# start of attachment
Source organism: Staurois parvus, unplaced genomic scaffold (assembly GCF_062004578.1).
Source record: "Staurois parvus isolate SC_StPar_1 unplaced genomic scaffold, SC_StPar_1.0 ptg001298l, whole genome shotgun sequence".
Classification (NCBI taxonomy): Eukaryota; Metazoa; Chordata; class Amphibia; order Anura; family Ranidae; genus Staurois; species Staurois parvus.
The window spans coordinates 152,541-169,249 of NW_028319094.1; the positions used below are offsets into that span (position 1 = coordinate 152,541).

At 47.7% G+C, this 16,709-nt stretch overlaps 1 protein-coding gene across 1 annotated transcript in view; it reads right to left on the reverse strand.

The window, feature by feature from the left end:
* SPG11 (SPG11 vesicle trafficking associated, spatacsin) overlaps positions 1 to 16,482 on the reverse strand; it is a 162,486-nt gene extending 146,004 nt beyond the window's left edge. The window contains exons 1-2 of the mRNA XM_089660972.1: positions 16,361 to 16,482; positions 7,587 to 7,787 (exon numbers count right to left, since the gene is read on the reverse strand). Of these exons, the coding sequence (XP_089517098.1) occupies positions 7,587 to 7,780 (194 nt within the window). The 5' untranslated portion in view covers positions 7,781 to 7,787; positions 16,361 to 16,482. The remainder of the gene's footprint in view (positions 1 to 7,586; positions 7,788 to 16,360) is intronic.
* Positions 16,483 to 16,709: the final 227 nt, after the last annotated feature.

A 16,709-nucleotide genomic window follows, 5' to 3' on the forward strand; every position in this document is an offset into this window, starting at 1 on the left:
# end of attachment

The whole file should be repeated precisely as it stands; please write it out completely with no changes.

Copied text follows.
Source organism: Staurois parvus, unplaced genomic scaffold (assembly GCF_062004578.1).
Source record: "Staurois parvus isolate SC_StPar_1 unplaced genomic scaffold, SC_StPar_1.0 ptg001298l, whole genome shotgun sequence".
Classification (NCBI taxonomy): Eukaryota; Metazoa; Chordata; class Amphibia; order Anura; family Ranidae; genus Staurois; species Staurois parvus.
The window spans coordinates 152,541-169,249 of NW_028319094.1; the positions used below are offsets into that span (position 1 = coordinate 152,541).

At 47.7% G+C, this 16,709-nt stretch overlaps 1 protein-coding gene across 1 annotated transcript in view; it reads right to left on the reverse strand.

The window, feature by feature from the left end:
* SPG11 (SPG11 vesicle trafficking associated, spatacsin) overlaps positions 1 to 16,482 on the reverse strand; it is a 162,486-nt gene extending 146,004 nt beyond the window's left edge. The window contains exons 1-2 of the mRNA XM_089660972.1: positions 16,361 to 16,482; positions 7,587 to 7,787 (exon numbers count right to left, since the gene is read on the reverse strand). Of these exons, the coding sequence (XP_089517098.1) occupies positions 7,587 to 7,780 (194 nt within the window). The 5' untranslated portion in view covers positions 7,781 to 7,787; positions 16,361 to 16,482. The remainder of the gene's footprint in view (positions 1 to 7,586; positions 7,788 to 16,360) is intronic.
* Positions 16,483 to 16,709: the final 227 nt, after the last annotated feature.

A 16,709-nucleotide genomic window follows, 5' to 3' on the forward strand; every position in this document is an offset into this window, starting at 1 on the left: